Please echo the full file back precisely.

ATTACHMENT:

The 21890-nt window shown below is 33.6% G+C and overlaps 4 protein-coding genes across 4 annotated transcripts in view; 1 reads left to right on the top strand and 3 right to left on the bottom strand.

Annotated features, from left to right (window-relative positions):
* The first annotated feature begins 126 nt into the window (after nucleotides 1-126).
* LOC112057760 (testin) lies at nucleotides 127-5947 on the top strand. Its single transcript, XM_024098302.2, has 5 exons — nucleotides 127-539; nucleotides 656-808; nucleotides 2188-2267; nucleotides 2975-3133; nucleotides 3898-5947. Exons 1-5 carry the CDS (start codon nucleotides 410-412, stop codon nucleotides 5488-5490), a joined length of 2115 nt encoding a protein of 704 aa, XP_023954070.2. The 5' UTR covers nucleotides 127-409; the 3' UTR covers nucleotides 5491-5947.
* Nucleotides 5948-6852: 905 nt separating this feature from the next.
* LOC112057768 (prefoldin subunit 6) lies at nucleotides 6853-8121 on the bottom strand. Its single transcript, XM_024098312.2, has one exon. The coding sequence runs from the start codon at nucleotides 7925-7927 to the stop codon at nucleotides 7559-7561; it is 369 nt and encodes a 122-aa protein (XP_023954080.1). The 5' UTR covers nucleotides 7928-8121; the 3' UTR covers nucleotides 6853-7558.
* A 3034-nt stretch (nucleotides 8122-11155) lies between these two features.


The 21890-nt window shown below is 33.6% G+C and overlaps 4 protein-coding genes across 4 annotated transcripts in view; 1 reads left to right on the top strand and 3 right to left on the bottom strand.

Annotated features, from left to right (window-relative positions):
* The first annotated feature begins 126 nt into the window (after nucleotides 1-126).
* LOC112057760 (testin) lies at nucleotides 127-5947 on the top strand. Its single transcript, XM_024098302.2, has 5 exons — nucleotides 127-539; nucleotides 656-808; nucleotides 2188-2267; nucleotides 2975-3133; nucleotides 3898-5947. Exons 1-5 carry the CDS (start codon nucleotides 410-412, stop codon nucleotides 5488-5490), a joined length of 2115 nt encoding a protein of 704 aa, XP_023954070.2. The 5' UTR covers nucleotides 127-409; the 3' UTR covers nucleotides 5491-5947.
* Nucleotides 5948-6852: 905 nt separating this feature from the next.
* LOC112057768 (prefoldin subunit 6) lies at nucleotides 6853-8121 on the bottom strand. Its single transcript, XM_024098312.2, has one exon. The coding sequence runs from the start codon at nucleotides 7925-7927 to the stop codon at nucleotides 7559-7561; it is 369 nt and encodes a 122-aa protein (XP_023954080.1). The 5' UTR covers nucleotides 7928-8121; the 3' UTR covers nucleotides 6853-7558.
* A 3034-nt stretch (nucleotides 8122-11155) lies between these two features.